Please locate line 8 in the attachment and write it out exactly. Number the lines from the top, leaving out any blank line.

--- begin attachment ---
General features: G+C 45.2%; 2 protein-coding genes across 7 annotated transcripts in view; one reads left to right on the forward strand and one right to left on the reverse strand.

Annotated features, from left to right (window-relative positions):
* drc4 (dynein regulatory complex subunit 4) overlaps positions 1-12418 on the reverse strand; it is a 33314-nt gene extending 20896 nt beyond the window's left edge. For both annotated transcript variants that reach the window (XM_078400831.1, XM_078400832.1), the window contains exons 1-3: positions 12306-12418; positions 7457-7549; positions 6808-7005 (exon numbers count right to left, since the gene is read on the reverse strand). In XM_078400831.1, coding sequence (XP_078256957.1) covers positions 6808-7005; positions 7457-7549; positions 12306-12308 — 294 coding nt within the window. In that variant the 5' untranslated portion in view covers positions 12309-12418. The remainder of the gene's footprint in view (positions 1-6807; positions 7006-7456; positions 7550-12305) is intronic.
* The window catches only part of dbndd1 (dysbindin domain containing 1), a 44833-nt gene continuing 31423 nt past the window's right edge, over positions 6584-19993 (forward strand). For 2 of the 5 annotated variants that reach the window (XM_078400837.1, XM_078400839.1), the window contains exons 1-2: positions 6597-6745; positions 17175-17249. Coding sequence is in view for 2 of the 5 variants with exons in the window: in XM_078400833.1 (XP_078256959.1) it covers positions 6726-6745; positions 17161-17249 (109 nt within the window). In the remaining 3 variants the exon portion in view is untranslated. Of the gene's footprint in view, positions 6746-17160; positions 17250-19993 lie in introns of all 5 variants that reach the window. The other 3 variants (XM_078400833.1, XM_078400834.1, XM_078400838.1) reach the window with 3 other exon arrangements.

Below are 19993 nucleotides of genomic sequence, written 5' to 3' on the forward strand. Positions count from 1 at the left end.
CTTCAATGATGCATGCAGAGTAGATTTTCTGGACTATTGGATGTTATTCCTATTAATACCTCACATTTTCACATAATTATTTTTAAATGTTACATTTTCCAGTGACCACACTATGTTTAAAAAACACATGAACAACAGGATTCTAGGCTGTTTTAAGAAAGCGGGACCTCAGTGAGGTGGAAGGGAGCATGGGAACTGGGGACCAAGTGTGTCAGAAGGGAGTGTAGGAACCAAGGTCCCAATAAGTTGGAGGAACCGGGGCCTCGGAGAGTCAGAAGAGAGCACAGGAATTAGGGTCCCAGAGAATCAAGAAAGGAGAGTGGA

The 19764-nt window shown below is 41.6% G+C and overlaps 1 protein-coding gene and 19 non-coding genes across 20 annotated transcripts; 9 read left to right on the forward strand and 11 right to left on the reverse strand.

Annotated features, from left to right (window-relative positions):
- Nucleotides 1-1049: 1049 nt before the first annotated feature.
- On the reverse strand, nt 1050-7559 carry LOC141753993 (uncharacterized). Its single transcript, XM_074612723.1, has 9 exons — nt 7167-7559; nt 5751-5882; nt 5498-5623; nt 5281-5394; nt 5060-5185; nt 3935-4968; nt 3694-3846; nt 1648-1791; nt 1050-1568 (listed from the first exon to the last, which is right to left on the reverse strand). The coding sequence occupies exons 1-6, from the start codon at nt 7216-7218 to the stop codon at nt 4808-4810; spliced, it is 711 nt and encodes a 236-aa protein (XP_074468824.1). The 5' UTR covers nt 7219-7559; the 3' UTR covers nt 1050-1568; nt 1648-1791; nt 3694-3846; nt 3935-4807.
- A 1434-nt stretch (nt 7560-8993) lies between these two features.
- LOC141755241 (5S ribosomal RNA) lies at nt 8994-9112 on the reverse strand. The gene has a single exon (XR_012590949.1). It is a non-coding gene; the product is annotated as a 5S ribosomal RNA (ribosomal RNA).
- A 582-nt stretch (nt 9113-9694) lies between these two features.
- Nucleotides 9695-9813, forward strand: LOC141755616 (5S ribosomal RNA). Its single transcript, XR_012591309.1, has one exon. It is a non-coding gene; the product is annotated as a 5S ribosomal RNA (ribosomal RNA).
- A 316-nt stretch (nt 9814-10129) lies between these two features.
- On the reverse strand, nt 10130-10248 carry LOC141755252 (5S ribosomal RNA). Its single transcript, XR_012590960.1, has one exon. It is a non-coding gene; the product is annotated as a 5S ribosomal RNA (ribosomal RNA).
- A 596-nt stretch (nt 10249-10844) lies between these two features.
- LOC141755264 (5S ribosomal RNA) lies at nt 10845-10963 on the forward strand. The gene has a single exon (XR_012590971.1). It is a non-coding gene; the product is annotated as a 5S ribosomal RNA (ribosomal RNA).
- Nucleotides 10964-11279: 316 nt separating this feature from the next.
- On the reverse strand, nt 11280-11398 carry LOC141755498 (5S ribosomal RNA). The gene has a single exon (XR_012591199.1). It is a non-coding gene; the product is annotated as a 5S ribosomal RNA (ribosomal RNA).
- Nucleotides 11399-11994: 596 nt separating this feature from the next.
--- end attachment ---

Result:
Annotated features, from left to right (window-relative positions):